Monday, March 30, 2015

Svitzer Wombi, future Svitzer Cartier arrives

It has been some time since a Svitzer tug tied up at the Svitzer dock in Halifax. Since Svitzer and Atlantic Towing Ltd formed their partnership for tug service in Halifax, all tug work here has been done by Atlantic Towing and all tug work in the Strait of Canso by Svitzer.
Today's arrival is not a tug for Halifax however. After some preparation work, the tug will be assigned to Port Cartier, QC where it will assist the tugs of ArcelorMittal in ship berthing at the busy iron ore and grain port.

The tug will be renamed Svitzer Cartier when it is registered in Canada, but it arrived as Svitzer Wombi, reflecting its brief connection with Australia. Svitzer is a worldwide operation, and last year its busy Australian branch acquired three Chinese tugs, built in 2007, for service in Australia, however one of them, built as Hai Gang 107 was specially refitted for service in Canada. That work included strengthening for work in ice.

Svitzer Wombi makes it approach to the Svitzer wharf. Just visible near the bow is some extra hull plating for work in ice.

Renamed Svitzer Wombi, and flying the flag of St.Vincent and the Grenadines, the tug made its way under its own power across the Pacific to the Panama Canal, March 13, then to Bermuda, March 26,  arriving here just this morning.

For the trip from China, a temporary structure was built over the shipberthing winch, with watertight doors to the accommodation. The Pacific is noted for its following seas, and this added protection was a necessary. There was also a reel of towline lashed to the stern rail.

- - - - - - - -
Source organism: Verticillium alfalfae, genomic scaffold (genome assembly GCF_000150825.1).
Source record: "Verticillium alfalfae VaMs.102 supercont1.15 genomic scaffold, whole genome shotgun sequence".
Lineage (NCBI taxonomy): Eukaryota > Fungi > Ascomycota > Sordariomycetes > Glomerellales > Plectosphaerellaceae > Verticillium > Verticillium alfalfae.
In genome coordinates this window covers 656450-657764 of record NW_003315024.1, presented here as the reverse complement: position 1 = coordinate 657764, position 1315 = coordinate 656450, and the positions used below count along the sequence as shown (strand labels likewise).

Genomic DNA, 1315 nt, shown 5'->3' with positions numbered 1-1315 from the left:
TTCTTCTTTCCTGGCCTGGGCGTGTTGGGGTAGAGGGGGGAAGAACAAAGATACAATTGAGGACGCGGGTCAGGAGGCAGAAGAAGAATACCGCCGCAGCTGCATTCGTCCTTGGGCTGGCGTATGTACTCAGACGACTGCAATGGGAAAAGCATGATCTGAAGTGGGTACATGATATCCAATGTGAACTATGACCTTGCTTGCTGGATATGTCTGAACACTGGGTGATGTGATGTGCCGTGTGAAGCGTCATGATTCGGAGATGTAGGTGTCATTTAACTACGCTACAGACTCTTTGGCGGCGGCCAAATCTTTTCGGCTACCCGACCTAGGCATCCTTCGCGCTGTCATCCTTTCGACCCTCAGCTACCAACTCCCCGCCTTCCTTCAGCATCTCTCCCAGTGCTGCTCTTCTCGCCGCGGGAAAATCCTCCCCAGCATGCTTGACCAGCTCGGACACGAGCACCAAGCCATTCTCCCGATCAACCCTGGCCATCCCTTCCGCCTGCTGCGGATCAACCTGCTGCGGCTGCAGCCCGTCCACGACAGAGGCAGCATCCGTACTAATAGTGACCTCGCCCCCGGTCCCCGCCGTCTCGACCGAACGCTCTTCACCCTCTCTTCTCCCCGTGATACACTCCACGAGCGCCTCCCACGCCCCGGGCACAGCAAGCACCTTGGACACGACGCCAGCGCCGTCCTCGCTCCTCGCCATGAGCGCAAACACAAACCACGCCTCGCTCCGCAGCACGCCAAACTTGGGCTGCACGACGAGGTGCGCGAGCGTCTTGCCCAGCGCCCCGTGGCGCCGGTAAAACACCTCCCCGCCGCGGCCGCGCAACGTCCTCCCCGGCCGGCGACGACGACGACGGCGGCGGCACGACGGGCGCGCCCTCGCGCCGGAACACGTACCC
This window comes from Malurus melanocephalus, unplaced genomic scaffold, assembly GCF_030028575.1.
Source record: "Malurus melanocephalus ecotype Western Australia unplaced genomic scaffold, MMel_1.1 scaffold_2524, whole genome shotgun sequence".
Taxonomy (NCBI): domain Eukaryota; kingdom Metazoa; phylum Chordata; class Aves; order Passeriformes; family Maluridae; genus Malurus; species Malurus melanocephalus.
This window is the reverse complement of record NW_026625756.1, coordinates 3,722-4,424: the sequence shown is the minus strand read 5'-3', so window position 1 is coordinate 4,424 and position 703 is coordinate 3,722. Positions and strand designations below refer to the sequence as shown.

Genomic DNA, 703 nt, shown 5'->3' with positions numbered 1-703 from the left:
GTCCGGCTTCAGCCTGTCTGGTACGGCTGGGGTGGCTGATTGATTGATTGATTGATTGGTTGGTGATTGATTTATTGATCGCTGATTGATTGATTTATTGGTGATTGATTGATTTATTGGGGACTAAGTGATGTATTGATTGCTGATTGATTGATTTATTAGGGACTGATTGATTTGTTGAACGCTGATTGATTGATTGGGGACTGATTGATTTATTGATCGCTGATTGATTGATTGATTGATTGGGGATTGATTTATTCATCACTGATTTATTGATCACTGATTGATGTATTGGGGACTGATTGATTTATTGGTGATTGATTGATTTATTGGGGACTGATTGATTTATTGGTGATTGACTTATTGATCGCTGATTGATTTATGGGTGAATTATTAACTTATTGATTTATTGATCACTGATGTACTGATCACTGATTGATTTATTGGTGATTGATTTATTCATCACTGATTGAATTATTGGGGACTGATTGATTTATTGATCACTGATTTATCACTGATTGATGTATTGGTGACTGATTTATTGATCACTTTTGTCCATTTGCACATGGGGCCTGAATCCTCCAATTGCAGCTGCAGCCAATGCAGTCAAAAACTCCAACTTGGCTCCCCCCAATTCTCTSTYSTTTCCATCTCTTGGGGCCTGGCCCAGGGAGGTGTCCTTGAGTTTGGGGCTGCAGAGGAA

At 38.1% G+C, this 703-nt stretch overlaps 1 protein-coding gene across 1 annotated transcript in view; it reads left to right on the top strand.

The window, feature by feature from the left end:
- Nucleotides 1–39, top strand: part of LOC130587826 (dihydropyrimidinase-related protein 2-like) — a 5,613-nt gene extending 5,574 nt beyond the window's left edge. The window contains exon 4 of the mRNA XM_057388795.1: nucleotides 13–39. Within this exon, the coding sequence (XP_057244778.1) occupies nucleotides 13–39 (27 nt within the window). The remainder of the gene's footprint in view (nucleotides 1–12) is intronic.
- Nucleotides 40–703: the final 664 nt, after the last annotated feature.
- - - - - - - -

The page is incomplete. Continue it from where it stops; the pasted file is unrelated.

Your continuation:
The tug took several vicious rolls as it tied up, no doubt due to its being light in fuel, but also to a tendency in Voith-Schneider tugs to wallow when the drives are not synchronized.
The tug is a Voith-Schneider type, which is the same type as the two ArcelorMittal tugs in Port Cartier, Brochu and Vachon. This will allow docking masters to use the same maneuvers in the tight dock spaces, keeping the tugs alongside and pushing latterly when needed. The existing tugs, built in 1973, have 3600 bhp.
Svitzer Cartier is rated at 5400 bhp and 56 tonnes bollard pull. Its greater power is also needed to handle the ever larger bulkers that are loading in Port Cartier.

The letters for the tug's new name have been welded on but not painted yet. And you can see the Svitzer Wombi outline in welding bead beneath them. The name Svitzer Wombi stencilled on in small letters sufficed for the delivery trip.
The tug will remain in Halifax for compliance work and inspection for Canadian registration before sailing to Port Cartier to take up its duties, on what I hear is a two year contract..



1 comment:

  1. This being a China purchased second hand tug, authorities should check thoroughly on any possible asbestos. Two sister tugs in Australia have recently been withdrawn after asbestos was found on board, and these ships did have an abestos free certificate.